From an evolutionary point of view, partially non-specific immune mechanisms seems very advantageous. Among other things, it could help fight against certain highly polymorphic and rapidly evolving pathogens. Furthermore, individual variability would increase the resistance of a population to epidemics.

This new paradigm could have important practical implications for vaccination strategies. Attenuated live vaccines are well known to induce non-specific protective effects. Should we then continue to use them even if their respective target diseases are now rare or have been eliminated? They could indeed have important beneficial effects for populations by protecting them against other infectious agents.

Before restricting the use of a live attenuated vaccine, it would therefore be wise to quantify its non-specific beneficial effects. Unfortunately, such a precautionary principle is difficult to apply in the current climate of mistrust of vaccines.

When pathogens adapt

Another implication of this discovery is that, for safety reasons, modern vaccination strategies focus on the development and use of adjuvanted subunit vaccines. However, this approach neglects the adaptive capacity of some pathogens whose antigenic composition is very complex and fluctuating.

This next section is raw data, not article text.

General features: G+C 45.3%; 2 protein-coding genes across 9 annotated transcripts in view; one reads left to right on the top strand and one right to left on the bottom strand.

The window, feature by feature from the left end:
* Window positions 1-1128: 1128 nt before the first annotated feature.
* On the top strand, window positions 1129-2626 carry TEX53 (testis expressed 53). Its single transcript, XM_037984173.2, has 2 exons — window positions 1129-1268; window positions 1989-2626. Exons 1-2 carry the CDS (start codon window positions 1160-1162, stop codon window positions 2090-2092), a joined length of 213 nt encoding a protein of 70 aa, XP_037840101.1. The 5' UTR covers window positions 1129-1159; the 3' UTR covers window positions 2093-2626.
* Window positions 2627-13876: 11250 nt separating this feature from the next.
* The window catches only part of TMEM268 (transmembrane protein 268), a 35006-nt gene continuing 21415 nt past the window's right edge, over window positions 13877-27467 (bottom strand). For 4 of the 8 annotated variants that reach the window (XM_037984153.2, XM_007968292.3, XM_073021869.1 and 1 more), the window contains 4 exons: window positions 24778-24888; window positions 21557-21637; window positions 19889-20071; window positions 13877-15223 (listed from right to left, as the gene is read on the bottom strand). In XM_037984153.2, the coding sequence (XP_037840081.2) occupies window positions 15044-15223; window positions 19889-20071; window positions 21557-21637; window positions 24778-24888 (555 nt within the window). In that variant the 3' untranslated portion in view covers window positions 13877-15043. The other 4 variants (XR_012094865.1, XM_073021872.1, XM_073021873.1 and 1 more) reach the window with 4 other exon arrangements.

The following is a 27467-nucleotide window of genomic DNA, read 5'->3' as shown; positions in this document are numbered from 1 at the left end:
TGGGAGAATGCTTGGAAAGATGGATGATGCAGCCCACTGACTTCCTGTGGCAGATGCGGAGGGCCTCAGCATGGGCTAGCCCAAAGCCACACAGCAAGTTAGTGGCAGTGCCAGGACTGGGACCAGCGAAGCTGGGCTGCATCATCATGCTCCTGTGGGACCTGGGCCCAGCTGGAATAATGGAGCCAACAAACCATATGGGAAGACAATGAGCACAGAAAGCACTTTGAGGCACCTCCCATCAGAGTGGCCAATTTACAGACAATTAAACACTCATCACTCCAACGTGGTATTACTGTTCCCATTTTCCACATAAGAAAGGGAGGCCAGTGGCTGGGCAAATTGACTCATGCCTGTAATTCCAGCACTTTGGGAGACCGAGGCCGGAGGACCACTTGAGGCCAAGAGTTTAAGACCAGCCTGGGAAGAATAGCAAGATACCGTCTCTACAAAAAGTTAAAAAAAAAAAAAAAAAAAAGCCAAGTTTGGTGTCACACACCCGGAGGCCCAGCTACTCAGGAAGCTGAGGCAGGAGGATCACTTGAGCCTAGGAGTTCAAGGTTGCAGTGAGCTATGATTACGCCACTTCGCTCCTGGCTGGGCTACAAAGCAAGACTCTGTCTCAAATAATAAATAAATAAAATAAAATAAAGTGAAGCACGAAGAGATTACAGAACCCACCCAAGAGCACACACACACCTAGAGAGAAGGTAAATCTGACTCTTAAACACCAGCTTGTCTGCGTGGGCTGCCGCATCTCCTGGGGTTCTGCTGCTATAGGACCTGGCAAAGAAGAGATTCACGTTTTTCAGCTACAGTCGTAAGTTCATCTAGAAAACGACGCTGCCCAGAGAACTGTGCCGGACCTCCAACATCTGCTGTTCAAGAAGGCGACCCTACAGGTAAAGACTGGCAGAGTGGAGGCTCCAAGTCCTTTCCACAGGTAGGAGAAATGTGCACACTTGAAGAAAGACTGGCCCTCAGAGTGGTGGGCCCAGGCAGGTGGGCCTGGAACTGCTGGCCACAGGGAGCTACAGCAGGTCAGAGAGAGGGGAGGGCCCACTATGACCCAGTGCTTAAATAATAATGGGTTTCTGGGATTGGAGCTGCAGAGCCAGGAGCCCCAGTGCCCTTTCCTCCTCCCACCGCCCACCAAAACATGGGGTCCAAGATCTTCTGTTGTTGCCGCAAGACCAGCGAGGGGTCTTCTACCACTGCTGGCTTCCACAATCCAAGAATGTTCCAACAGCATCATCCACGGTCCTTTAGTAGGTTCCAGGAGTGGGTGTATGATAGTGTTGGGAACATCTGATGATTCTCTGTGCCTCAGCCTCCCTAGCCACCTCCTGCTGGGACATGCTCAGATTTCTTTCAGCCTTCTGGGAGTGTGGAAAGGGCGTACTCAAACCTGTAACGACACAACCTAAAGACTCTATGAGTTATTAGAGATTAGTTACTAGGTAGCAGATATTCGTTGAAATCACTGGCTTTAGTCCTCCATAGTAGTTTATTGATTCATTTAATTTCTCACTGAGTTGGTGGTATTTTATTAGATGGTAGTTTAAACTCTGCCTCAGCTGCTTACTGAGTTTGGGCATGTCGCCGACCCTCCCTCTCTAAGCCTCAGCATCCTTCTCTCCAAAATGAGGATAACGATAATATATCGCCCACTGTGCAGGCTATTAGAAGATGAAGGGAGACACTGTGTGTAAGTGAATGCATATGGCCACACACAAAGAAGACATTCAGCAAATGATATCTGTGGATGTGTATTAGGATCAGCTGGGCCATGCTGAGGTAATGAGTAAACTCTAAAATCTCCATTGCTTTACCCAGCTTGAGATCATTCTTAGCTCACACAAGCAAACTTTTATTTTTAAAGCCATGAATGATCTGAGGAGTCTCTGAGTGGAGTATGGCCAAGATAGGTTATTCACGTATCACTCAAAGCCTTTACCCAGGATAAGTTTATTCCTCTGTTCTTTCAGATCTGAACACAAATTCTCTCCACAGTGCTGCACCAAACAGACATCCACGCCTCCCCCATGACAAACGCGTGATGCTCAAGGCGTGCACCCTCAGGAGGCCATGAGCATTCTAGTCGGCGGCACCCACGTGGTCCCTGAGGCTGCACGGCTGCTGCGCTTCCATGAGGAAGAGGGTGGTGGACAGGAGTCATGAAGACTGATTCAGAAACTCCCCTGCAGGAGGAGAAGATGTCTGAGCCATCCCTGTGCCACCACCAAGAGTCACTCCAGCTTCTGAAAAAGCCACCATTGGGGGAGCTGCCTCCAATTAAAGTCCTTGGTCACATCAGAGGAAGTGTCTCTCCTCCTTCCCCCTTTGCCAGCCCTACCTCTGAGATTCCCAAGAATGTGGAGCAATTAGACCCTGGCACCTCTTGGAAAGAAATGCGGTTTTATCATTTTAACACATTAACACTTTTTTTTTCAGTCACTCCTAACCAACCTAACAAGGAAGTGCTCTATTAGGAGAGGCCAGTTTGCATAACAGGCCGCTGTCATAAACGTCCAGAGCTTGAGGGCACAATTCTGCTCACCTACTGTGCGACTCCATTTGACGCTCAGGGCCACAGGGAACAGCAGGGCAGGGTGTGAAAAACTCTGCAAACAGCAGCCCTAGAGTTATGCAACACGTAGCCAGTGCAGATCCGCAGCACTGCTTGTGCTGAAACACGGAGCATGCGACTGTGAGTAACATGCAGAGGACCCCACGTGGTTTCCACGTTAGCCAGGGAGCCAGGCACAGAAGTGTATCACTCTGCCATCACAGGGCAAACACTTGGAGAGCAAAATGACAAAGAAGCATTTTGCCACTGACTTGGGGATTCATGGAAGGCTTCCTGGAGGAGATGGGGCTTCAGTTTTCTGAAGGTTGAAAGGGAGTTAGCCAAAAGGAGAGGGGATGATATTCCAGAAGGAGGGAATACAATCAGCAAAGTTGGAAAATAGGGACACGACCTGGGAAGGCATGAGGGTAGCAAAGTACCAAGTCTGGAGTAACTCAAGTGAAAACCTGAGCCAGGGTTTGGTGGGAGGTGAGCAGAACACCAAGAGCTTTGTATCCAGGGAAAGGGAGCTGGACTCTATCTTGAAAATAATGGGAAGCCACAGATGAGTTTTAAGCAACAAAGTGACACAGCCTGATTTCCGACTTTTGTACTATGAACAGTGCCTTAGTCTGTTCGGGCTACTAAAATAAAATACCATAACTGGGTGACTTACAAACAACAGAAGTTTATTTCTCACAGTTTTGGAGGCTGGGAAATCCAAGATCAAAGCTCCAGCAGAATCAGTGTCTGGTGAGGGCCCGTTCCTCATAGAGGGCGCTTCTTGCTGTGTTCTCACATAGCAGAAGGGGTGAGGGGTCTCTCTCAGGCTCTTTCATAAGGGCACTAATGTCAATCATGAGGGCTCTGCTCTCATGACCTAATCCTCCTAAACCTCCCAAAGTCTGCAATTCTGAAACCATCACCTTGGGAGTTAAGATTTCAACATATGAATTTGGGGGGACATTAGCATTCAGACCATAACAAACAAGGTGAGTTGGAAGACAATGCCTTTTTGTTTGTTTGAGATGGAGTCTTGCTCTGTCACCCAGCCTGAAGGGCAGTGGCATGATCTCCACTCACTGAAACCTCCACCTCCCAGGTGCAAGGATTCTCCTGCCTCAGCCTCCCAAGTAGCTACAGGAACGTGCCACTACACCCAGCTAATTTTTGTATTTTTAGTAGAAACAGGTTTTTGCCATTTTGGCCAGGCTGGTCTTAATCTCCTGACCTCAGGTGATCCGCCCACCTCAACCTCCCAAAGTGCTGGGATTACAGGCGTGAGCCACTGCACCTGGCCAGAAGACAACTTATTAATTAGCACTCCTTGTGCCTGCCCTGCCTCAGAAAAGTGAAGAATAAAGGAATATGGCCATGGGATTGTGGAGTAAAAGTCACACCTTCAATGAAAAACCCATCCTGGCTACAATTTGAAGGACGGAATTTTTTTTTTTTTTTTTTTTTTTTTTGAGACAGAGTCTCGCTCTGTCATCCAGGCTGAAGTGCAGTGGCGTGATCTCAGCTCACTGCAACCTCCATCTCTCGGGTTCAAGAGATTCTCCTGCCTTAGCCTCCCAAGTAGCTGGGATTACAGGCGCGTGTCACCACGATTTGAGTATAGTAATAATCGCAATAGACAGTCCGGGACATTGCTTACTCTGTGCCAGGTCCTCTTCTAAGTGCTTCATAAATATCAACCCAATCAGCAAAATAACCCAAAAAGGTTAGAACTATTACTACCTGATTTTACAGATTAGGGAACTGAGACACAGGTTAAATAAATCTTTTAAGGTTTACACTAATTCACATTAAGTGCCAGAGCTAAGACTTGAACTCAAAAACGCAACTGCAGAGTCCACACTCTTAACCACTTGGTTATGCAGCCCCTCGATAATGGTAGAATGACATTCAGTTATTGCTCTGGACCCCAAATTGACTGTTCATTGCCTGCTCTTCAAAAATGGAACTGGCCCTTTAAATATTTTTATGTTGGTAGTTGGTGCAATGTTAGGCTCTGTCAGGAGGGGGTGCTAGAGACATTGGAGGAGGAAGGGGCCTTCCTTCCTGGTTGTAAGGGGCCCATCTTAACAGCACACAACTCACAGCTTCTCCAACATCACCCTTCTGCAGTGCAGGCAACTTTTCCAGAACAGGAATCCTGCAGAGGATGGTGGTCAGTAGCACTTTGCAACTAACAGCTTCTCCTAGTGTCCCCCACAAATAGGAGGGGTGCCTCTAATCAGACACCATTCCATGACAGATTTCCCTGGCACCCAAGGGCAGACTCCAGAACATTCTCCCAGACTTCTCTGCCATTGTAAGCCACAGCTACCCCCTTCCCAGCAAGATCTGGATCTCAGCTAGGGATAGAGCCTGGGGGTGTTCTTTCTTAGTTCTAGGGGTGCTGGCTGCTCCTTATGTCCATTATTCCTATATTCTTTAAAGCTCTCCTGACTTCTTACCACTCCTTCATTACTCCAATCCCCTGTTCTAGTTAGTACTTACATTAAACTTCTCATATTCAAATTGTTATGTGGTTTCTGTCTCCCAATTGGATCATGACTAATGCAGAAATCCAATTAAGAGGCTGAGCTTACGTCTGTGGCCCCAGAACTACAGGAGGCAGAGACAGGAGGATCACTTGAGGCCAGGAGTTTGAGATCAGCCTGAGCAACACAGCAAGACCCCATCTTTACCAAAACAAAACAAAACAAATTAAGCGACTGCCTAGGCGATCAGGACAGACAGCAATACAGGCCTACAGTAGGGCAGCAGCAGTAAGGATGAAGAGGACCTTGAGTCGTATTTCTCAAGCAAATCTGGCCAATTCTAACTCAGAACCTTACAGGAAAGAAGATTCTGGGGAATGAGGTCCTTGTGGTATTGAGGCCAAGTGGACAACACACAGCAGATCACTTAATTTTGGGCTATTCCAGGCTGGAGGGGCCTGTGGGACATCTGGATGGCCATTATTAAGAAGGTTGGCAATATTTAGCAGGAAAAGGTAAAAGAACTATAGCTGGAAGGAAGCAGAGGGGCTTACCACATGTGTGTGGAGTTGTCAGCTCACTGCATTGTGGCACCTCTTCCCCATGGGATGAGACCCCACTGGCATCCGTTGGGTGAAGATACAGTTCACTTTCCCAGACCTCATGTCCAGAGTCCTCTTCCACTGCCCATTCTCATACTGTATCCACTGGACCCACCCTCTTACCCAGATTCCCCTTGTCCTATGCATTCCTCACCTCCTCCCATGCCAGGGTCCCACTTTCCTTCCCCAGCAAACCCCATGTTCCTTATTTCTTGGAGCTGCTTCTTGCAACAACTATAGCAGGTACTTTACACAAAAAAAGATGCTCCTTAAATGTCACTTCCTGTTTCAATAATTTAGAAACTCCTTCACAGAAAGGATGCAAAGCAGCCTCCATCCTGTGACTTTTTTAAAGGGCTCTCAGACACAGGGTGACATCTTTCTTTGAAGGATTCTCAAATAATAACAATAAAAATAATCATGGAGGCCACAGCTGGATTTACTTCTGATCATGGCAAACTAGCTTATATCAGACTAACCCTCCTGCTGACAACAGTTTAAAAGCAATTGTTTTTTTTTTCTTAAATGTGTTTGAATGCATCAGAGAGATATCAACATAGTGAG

This is the case of small RNA viruses, such as HIV, which have a limited number of genes but produce an extraordinarily high number of variants in the host in a very short period. Some bacteria can also evolve during an infection. A pathogen capable of evolving rapidly is likely to escape the immune system if the selection pressure is put on its most specific and stable form. The development of resistance to some subunit vaccines has recently been documented.

Unlike subunit vaccines, live attenuated vaccines induce not only specific protection against a wide range of antigens, but also non-specific protection. They are therefore potentially able to cope better with infectious agents able to evolve rapidly. Consequently, the replacement of first-generation live attenuated vaccines with subunit vaccines should be based on the specific and non-specific benefits of each vaccine. The World Health Organization has recognized the importance of the non-specific effects of vaccines and recommended that research be continued in this new direction.

This article was originally published in French